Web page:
Stable member David Leighton has appeared for a defender in a deceased cohabitants case in terms of s29 of the Family Law (Scotland) Act 2006. The noteworthy feature of the case was the significant International Private Law dimension.
In the case, Kerr v Mangan & Ors, the deceased and the pursuer had cohabited for about 20 years. By far the greater part of the deceased’s estate was heritable property in Ireland. The second defender, for whom David appeared, argued that, for a variety of reasons, any award should not impinge upon the property in Ireland.
There were three issues of possibly wider interest:
1. Whether the definition of net intestate estate (in section 29), from which any award is made, should included heritable property abroad.
2. Whether the phrase “the amount to which the survivor would have been entitled had the survivor been the spouse or civil partner of the deceased” in s29(4), referred only to Scots internal law or whether a spouses entitlement under other systems could be taken into account. This provides a maximum figure for any award that a court may make.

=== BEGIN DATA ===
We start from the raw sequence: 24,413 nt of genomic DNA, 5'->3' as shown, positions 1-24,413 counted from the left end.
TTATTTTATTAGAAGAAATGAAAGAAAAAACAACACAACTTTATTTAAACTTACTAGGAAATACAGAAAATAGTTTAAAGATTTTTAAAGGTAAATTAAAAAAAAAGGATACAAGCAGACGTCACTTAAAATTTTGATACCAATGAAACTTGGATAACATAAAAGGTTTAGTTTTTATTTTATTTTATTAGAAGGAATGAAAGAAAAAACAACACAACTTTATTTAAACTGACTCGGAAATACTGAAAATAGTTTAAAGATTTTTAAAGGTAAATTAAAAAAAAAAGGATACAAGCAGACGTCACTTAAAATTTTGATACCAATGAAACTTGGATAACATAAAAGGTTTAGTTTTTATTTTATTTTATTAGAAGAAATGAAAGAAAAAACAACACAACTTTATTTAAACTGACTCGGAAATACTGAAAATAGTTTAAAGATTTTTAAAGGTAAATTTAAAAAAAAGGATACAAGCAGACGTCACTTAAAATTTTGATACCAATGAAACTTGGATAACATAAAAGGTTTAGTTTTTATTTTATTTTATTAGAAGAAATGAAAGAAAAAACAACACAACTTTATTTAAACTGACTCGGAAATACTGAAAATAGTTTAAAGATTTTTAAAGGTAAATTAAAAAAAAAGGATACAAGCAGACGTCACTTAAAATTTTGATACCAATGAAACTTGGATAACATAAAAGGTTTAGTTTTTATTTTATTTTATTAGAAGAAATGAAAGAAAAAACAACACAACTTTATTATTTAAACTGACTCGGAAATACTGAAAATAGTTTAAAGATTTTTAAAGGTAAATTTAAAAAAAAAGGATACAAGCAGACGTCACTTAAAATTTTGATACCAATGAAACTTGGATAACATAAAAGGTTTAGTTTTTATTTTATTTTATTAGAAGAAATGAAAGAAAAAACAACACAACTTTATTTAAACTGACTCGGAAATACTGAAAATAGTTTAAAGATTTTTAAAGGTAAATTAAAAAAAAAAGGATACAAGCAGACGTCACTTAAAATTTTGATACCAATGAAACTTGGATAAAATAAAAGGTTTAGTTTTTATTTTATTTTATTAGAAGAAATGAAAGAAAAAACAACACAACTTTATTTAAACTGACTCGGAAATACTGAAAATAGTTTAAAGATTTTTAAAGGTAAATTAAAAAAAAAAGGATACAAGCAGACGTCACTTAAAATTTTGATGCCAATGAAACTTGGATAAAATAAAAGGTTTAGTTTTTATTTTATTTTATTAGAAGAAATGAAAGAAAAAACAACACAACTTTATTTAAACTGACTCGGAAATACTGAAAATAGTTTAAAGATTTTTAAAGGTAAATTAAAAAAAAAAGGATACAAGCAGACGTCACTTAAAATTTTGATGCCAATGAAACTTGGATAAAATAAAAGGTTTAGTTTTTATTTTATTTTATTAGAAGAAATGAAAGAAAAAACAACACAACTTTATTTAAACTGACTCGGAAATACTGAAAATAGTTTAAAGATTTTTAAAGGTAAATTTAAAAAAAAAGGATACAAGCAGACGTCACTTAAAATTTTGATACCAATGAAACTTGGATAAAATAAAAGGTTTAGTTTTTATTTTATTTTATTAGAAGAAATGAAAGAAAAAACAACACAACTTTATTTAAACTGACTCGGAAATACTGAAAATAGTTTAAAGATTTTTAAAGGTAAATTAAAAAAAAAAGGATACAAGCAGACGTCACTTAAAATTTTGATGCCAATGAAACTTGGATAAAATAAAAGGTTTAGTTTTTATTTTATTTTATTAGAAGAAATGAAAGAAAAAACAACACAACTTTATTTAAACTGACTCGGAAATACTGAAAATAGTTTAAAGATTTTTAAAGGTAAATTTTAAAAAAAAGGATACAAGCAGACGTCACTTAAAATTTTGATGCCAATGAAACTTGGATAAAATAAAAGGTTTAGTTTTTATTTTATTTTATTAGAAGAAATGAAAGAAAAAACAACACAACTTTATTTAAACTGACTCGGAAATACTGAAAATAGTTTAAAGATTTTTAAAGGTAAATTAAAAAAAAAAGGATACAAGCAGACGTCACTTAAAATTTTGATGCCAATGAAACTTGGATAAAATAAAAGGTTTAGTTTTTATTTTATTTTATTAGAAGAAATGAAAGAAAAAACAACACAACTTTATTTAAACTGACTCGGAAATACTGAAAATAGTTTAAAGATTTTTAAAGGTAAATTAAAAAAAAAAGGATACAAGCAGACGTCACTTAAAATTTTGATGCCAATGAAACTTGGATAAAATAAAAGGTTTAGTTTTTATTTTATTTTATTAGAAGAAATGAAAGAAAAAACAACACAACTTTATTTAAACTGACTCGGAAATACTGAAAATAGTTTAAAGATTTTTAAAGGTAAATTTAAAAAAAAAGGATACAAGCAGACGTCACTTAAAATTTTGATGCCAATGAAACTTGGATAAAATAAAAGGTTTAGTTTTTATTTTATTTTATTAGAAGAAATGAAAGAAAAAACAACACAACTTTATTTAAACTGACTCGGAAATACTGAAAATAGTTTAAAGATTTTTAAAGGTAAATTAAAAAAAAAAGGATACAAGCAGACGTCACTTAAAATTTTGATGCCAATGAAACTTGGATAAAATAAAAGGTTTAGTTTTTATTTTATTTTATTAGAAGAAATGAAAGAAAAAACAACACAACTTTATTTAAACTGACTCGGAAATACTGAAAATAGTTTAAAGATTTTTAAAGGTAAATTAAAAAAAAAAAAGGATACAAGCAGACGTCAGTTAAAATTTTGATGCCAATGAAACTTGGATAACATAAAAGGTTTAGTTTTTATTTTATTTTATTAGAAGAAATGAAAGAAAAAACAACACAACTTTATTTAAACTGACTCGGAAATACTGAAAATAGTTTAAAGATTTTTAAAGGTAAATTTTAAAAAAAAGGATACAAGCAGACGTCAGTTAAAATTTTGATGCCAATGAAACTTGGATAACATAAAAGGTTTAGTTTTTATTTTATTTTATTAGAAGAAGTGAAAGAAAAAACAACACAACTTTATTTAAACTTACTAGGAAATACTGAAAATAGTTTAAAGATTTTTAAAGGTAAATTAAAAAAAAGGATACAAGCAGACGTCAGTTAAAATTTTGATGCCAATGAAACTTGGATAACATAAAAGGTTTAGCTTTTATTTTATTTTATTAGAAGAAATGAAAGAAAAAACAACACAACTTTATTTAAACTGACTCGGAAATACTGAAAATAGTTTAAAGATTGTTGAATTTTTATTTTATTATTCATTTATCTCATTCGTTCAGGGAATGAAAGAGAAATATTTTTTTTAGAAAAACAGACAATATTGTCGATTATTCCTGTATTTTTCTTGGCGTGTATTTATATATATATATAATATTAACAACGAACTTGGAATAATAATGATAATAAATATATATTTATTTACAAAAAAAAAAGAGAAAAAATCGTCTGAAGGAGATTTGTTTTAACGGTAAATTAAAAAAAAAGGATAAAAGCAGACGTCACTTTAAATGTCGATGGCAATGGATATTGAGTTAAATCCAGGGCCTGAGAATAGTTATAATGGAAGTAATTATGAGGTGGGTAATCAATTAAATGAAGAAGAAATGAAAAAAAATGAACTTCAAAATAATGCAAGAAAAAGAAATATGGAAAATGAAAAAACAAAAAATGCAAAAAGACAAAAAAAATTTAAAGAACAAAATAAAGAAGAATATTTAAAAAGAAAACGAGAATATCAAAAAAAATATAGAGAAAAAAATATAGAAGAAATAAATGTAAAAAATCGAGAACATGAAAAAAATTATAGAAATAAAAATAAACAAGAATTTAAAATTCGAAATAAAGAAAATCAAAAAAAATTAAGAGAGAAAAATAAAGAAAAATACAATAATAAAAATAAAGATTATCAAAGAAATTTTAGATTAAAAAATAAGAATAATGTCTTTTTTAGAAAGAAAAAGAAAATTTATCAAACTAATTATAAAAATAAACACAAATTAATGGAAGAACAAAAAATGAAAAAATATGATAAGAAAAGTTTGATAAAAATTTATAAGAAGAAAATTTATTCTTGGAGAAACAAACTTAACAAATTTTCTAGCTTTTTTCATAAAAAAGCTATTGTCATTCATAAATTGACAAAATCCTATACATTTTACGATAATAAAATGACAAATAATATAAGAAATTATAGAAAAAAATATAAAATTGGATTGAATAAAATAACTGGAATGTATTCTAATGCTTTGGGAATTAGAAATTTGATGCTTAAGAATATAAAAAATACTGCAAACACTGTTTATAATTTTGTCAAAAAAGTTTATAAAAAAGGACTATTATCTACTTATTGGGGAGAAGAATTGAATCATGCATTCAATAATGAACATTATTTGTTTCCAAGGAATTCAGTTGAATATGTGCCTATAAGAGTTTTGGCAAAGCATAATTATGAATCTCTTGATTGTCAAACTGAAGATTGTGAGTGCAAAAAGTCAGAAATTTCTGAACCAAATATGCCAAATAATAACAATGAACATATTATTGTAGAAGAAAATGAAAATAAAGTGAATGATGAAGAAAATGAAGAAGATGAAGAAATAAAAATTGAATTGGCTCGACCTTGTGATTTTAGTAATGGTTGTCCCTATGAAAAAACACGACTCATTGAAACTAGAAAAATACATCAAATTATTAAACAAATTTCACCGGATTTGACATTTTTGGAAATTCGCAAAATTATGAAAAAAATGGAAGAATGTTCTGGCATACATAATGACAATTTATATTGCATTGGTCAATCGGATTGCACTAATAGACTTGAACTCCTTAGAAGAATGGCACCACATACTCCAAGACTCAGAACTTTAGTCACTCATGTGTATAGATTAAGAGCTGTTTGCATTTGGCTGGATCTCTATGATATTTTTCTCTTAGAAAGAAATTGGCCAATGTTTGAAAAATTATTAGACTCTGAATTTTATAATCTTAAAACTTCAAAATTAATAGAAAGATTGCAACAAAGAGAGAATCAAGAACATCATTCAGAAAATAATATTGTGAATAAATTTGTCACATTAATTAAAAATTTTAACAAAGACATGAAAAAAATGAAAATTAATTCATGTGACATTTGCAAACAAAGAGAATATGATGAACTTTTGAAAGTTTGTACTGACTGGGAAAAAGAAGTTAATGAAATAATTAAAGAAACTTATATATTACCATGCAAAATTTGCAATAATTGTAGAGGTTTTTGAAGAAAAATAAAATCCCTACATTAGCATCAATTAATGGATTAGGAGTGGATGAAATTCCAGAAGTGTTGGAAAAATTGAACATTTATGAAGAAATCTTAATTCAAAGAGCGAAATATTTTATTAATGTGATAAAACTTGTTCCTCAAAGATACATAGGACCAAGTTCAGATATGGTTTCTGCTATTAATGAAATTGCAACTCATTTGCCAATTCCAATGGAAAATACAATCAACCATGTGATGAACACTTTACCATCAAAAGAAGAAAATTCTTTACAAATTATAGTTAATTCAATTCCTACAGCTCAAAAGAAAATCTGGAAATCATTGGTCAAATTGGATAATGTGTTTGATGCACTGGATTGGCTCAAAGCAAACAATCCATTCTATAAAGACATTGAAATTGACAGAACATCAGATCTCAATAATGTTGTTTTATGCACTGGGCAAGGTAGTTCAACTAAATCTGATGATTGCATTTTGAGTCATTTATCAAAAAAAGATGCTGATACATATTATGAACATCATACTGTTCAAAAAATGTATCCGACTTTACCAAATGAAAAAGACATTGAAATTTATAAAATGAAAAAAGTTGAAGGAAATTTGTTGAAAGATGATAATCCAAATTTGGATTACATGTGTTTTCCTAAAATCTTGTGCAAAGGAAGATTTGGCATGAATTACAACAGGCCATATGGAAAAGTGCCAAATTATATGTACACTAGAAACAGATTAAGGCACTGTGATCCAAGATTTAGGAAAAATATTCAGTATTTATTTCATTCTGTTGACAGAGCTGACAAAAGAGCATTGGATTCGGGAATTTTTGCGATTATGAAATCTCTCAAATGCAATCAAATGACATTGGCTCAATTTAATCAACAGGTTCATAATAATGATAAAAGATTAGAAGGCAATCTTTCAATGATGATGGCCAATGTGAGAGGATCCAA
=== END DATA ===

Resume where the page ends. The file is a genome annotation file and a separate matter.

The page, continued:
3. What the level of any award should be within the available range.
The sheriff decided in favour of the pursuer that net intestate estate included the deceased’s estate of whatever sort and wherever situated.
The sheriff was persuaded however that the surviving spouse figure should be calculated solely with reference to Scots internal law, substantially reducing the maximum award that could be made in terms of s29(4).
Having regard to the considerable length of the parties relationship, and the relatively small proportion of the total estate that the maximum award represented, the sheriff decided to make the maximum award that he was able to in favour of the pursuer.
The opinion is not available at the moment from the scotcourts website. A copy is available on request from email@example.com.